To answer one of your specific questions: we developed and built the first “gang” programmer, controlled by the first single-board microcomputer using the 4004 during the period from November 1972 to February of 1973. The unit programmed eight 1702A PROMs at a time using an adaptive algorithm I developed and got Intel to bless. (The algorithm cut the average programming time by over 80% from the method advocated by Intel.) We delivered it in February of 1973 to RCA in Van Nuys. We were able to move quickly because Matt had, in early 1972, gutted a hardwired production unit of an MSI Data order entry system, and replaced its control logic with a 4004 based network and 1702 PROMs. He had programmed the software and debugged it entirely by hand, using a method he developed. Three months later, that 4004 based system was in full production at MSI DATA. In the summer of 72 we built a heart monitoring system controlled by a 4004 as consultants for some doctors.
Let me know if it’s OK with you to post our correspondence.
I’d love to ride with you down memory lane, and yes, my correspondence with you may be used freely on your blog and other writings.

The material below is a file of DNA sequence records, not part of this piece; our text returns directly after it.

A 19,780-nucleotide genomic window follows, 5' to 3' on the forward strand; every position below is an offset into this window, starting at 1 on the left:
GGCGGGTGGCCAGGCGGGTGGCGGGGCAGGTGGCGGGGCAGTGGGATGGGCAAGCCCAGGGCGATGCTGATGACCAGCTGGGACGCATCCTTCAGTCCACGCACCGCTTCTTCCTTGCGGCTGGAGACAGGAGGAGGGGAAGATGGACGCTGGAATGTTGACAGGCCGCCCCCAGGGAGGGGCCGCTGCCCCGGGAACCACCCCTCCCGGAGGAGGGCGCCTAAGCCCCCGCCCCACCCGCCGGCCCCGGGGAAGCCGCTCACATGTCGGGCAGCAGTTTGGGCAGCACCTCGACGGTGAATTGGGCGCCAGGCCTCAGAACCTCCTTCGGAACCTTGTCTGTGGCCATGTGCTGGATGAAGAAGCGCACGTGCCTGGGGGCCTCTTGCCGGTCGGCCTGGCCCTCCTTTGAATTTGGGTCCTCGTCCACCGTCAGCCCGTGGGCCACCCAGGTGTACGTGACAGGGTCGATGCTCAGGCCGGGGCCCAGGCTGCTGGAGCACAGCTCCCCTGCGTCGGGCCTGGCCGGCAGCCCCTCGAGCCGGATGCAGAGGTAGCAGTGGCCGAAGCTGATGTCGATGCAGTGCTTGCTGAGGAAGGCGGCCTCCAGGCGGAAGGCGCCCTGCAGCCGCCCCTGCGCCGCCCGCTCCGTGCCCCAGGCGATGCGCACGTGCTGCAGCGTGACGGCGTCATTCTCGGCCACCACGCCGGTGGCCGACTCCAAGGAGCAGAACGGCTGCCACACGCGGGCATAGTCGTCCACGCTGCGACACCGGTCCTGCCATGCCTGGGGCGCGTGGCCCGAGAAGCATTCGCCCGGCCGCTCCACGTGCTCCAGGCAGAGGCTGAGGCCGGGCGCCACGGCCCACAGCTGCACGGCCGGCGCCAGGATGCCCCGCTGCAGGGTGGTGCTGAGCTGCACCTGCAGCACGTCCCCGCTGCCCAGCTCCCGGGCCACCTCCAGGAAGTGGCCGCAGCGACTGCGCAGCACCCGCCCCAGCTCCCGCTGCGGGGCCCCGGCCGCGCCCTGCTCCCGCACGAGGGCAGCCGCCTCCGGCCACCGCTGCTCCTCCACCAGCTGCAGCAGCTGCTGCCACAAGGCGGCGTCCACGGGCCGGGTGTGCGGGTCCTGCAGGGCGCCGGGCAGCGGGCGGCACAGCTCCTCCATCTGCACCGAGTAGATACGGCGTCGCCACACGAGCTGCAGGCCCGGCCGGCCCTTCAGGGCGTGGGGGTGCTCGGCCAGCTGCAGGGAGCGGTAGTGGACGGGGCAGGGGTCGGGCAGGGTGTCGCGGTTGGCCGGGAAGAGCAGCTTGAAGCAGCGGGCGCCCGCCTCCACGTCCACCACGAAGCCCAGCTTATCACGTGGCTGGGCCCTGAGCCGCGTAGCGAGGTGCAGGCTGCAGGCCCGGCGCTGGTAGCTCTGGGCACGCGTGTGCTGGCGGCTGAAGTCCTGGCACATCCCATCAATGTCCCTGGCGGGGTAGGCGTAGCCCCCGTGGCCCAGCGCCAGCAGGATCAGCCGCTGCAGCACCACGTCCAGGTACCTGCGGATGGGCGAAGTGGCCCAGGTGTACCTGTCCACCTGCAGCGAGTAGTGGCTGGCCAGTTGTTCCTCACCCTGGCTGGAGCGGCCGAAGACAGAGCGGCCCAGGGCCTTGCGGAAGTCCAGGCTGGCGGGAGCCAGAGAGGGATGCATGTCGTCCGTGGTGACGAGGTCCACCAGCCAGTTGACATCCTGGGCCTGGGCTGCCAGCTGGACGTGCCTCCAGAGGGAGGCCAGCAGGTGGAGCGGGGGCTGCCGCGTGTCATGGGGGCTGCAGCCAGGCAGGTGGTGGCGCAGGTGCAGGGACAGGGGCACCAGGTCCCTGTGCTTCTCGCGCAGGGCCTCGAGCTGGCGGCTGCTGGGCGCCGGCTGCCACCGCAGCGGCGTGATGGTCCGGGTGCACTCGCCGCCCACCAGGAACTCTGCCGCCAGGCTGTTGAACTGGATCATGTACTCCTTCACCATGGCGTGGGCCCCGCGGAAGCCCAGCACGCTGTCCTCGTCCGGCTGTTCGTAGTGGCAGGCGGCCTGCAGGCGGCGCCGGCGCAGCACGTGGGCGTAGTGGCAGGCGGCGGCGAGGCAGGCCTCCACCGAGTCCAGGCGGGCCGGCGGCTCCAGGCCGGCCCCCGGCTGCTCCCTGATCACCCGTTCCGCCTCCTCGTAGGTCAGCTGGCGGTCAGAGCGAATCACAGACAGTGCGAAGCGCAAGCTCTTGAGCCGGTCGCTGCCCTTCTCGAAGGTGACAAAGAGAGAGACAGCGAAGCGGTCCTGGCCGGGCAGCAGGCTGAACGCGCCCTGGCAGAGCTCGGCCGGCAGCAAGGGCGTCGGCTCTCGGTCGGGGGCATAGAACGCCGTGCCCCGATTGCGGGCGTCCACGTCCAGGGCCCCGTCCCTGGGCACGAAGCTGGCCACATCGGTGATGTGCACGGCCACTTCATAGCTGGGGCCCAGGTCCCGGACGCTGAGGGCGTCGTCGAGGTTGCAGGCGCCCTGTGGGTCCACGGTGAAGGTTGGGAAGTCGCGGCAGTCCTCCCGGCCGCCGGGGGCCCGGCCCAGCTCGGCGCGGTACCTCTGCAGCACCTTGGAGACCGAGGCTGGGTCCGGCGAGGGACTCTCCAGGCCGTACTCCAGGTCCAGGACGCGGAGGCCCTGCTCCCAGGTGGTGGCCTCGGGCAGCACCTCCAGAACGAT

If the painful pieces are too much, then we can skip those. I made the assumption that you and Matt were together through Pro-Log’s life – that may not be true…
As you tell the story, pictures are worth 1,000 words, so those early Polaroids of ground breakings and Christmas parties should be fun. I see a kind of an Apple similarity; you being Jobs, and Matt being Wozniak? Or were you and Matt both designers and writers (equals)?
A product timeline would be cool too – first products and market dates. I have some of your early marketing material, but nothing dating back to the early days.
As your time allows…
It’s going to take me a few days to pull things together, review documents and notebooks, and organize a systematic and (hopefully) interesting response to your questions. However, for starters, let me partially answer the question about the relationship between myself and Matt during the Pro-Log years.
He did have more of the role of Wozniak… a dedicated engineer who thoroughly enjoyed solving technical problems. His wife Barbara once complained that he often brought his schematics and flow charts to bed with him. One of his finest qualities was that he worked on things until he came to simple, robust solutions. Somewhat like Thomas Edison. He never wanted to provide quick answers to anything; something which took me years to appreciate and to accommodate. Pose a question or a problem and then give him at least a week to mull it over. He also disliked managing people or holding himself personally accountable for mistakes. He left that to me; sometimes in humorous or unpleasant ways.